Two Earthquakes and a Near-Miss Bombing Signal a Challenging 2010

Crowds mob a food distribution site in front of the Presidential Palace in Port-au-Prince, Haiti, January 28, 2010

After the Massachusetts Senate vote, the Obama Administration must focus resolutely on jobs in the U.S. economy.  But in 2010, Afghanistan, Iran, Russia, Iraq, and global terrorism each could explode into a major foreign policy crisis, the handling of which could shape his legacy as President.

The foreign policy of American Presidents is often shaped by some defining event.  In the case of George Bush, it was the September 11, 2001 attacks on New York and Washington.  Coming after less than eight months in office, the remainder of his two terms as President was devoted to waging a war against terrorism and ensuring that there was no second attack during his tenure.

For Bill Clinton, it was the mass murder of Bosnian Muslims in Srebrenica, Bosnia.  Until that point, though the war raged, President Clinton sought to avoid getting the United States bogged down in Bosnia, diverting him from a domestic economic agenda.  (Remember:  “It’s the economy, stupid” was his campaign slogan.)  But when European peacekeepers stood by helplessly as Bosnian Serbs systematically murdered 7,000 men and boys over five days, it was impossible to stand aside any longer.  Ending ethnic cleansing in the Balkans became a signal achievement of the Clinton Administration, and paved the way for EU and NATO enlargement.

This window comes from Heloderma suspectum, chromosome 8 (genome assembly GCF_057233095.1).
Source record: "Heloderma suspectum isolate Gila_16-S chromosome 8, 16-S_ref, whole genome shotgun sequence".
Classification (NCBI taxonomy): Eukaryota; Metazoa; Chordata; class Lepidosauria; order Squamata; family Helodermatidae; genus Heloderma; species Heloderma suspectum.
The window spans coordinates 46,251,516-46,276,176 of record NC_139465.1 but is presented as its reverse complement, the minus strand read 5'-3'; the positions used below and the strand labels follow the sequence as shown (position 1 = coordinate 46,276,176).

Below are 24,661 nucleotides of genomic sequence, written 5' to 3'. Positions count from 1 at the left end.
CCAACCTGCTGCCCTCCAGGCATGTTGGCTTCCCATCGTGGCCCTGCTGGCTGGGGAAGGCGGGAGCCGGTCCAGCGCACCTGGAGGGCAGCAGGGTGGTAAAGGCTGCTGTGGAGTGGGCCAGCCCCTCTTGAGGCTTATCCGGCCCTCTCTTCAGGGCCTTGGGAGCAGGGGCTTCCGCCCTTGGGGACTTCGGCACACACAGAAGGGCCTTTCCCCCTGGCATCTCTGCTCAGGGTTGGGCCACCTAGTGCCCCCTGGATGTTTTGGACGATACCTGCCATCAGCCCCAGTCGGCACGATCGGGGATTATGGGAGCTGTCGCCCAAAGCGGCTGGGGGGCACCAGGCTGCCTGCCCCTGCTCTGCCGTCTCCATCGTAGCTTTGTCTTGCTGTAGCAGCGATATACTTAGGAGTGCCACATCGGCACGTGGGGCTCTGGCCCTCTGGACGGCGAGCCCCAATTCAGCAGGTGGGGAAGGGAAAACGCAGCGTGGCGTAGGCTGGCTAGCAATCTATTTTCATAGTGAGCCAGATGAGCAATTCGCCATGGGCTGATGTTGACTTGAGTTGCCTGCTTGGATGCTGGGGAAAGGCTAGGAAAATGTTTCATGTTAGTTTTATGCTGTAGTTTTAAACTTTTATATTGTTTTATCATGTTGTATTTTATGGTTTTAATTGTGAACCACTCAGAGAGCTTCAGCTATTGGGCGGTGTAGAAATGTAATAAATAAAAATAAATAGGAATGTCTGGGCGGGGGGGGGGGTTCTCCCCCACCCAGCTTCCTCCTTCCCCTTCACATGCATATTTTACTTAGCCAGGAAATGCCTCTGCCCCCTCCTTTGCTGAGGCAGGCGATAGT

For George H. W. Bush, it was the fall of the Berlin Wall.  Unexpectedly, President Bush had to focus his policies on supporting the half of Europe that was newly free, guiding the peaceful unification of Germany, and overseeing a peaceful end to the Cold War, as the Soviet Union lost its empire and eventually collapsed.